I make art quilts for sheer pleasure, from the moment I have the first idea for a quilt to putting the last stitch in place; I enjoy every step of the unfolding journey. The process of constructing a whole quilt from many smaller pieces is deeply satisfying – like a puzzle with no limits.
When I begin a quilt my aim is to create something which draws the viewer in and then keeps them there, thinking for a while and provoking them to consider new ideas or see things from a different perspective. By using many layers of cloth, paint, marks and stitch I want to make a surface that intrigues those who stop to take a closer look. Most of my work is based on people and social commentary and I like to create quilts with a story to tell, with messages or symbols that challenge the viewer to ponder their meaning and think about the people whose stories are portrayed. As I travel a lot, I am lucky to have continually changing scenery to inspire me and many different people to learn from.
I like to research and explore the themes for my work in sketchbooks. My books are full of quilts that I have not yet, and may never make, but I enjoy letting my ideas flow out onto the pages. I then choose the ideas that captivate me most promising and begin the process of developing a design. Using the pages and photographs I have taken I sketch out my ideas and gradually refine them until I have a design I am happy to start with.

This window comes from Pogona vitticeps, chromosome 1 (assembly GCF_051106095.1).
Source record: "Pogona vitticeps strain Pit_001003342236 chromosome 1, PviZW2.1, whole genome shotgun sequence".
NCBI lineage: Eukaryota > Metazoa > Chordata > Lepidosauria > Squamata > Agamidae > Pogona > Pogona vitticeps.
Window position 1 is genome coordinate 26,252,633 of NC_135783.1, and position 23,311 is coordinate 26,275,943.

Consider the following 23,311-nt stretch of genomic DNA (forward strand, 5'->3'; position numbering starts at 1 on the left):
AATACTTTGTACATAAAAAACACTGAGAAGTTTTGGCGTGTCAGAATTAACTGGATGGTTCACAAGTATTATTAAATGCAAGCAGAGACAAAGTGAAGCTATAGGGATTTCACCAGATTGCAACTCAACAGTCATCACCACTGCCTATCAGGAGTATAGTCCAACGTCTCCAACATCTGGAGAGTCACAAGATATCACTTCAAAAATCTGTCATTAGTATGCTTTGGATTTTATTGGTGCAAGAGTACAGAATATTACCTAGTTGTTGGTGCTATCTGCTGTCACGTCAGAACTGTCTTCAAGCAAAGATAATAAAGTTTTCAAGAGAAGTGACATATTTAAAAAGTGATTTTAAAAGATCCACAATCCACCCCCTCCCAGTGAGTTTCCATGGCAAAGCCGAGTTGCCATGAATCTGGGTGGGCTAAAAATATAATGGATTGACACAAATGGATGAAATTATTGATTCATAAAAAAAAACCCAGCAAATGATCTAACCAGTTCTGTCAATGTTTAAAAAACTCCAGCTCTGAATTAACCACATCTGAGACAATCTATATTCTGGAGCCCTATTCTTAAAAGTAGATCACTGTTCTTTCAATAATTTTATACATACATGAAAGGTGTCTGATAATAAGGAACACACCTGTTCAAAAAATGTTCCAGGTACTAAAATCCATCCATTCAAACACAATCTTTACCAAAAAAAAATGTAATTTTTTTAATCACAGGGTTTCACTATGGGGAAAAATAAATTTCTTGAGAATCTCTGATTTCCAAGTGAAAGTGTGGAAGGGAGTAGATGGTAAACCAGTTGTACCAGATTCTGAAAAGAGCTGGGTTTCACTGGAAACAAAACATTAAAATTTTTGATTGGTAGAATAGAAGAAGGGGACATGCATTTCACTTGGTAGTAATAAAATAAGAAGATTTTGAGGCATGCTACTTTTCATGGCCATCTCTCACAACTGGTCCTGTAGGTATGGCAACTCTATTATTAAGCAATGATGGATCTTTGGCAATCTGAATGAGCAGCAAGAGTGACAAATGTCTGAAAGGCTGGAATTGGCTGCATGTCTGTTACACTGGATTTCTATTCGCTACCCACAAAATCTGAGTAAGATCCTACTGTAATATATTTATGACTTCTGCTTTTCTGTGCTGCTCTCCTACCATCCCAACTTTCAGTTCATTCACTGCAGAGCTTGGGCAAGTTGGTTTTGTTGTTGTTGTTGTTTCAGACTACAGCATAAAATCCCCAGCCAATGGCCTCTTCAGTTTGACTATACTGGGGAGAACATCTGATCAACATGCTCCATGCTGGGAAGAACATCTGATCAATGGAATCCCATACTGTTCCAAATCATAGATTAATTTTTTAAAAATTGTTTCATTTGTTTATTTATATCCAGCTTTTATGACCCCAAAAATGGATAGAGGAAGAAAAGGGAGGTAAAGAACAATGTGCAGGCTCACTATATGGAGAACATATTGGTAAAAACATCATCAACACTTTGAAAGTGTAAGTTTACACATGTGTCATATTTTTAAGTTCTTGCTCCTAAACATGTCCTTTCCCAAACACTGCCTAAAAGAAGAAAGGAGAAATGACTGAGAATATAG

The foundation of my quilts is almost always made from my own hand dyed cotton fabric, but I enjoy experimenting with other materials and surface design techniques too, seeking to achieve different effects and textures. I am mostly self-taught, and so have no rules to break. I just cut, stitch, layer, fuse, applique, print, paint, embroider, thread sketch, quilt and embellish with abandon and allow the work to evolve.
My currently evolving work weaves together stories from the past and the present. In the past the ancient alchemists explored materials and events that were familiar to them as they worked to make sense of their physical world. They were often cast as evil magicians and ostracised to the fringes of society. Theirs are the bold marks which feature on many of my quilts. For the present I have taken those same materials and relate stories from more modern times which tell of the impact they have had on people’s lives.